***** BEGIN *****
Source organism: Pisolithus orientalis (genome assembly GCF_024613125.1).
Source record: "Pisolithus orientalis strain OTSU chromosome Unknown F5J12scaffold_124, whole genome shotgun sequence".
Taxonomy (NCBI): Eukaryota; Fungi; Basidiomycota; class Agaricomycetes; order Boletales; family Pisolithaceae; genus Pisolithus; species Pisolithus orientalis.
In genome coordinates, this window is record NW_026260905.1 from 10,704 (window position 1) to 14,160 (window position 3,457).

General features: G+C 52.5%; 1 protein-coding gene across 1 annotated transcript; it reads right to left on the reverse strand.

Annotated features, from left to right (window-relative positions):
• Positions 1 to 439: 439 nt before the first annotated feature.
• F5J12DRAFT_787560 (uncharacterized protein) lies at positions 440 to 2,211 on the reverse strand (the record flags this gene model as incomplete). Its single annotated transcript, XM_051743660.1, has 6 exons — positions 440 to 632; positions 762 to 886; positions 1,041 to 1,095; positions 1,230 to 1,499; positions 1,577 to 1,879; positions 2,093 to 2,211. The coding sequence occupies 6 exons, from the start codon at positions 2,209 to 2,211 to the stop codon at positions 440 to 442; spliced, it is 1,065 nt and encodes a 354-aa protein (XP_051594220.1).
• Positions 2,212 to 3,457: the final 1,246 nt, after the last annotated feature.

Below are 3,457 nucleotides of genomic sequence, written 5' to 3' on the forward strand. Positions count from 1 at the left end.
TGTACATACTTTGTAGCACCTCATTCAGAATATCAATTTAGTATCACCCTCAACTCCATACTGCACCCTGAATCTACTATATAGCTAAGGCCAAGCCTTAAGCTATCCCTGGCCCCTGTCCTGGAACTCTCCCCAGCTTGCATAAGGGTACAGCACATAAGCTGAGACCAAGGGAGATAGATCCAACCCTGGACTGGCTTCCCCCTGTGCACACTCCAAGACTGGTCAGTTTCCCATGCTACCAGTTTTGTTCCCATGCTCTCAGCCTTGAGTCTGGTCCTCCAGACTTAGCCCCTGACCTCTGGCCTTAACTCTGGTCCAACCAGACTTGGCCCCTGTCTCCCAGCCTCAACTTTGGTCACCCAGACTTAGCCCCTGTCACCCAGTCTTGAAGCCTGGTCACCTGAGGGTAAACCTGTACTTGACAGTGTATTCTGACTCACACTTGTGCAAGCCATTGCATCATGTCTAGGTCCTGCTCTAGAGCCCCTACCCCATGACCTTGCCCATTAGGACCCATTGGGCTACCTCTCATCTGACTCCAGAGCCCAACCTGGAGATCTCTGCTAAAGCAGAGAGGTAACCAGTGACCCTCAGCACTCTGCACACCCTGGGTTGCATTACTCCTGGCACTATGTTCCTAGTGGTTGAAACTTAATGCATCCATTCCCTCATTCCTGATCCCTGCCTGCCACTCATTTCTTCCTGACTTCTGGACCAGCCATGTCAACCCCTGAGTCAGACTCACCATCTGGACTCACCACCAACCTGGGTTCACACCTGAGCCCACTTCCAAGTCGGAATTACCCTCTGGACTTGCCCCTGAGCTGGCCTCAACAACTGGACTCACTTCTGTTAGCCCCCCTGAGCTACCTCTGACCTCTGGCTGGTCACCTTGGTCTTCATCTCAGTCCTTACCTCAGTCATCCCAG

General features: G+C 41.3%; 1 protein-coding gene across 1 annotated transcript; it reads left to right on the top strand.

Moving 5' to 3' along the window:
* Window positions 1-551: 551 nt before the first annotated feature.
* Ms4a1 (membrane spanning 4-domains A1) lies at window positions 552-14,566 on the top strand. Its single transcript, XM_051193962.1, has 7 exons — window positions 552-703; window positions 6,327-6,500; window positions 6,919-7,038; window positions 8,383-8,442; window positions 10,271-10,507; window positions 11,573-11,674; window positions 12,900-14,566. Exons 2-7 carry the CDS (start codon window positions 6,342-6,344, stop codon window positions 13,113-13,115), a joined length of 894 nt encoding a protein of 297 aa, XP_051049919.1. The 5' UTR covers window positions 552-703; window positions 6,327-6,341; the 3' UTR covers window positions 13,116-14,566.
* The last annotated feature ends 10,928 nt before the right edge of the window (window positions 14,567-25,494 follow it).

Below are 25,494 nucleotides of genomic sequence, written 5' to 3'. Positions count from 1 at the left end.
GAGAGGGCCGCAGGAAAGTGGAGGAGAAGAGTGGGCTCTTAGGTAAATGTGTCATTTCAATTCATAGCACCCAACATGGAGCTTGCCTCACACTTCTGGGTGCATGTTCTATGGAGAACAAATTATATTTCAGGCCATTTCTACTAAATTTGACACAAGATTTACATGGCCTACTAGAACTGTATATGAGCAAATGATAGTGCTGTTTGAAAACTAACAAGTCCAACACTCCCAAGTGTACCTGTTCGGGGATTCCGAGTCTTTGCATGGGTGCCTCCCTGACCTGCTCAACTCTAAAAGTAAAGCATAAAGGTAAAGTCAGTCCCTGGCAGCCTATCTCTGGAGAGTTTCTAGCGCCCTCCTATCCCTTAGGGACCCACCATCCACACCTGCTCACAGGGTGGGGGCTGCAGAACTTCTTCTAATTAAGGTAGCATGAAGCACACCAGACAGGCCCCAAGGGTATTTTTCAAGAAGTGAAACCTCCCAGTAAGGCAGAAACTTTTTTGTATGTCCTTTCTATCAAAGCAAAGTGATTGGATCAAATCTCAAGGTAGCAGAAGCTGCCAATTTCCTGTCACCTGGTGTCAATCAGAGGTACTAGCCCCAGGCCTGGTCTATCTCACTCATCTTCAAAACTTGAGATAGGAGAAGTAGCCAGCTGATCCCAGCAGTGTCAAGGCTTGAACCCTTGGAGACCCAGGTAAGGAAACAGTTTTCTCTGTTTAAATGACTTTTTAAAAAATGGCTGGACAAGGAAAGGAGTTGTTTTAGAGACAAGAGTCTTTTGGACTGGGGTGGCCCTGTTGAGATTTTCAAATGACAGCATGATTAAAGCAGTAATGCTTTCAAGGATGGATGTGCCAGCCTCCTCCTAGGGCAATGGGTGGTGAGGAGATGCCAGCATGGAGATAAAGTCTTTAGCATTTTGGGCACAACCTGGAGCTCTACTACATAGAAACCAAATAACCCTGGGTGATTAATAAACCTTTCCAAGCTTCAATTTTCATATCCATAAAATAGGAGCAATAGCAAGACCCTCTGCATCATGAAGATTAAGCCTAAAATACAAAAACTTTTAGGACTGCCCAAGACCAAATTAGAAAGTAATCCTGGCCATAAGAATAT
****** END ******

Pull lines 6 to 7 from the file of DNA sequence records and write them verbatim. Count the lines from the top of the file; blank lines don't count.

Annotated features, from left to right (window-relative positions):
• Positions 1 to 439: 439 nt before the first annotated feature.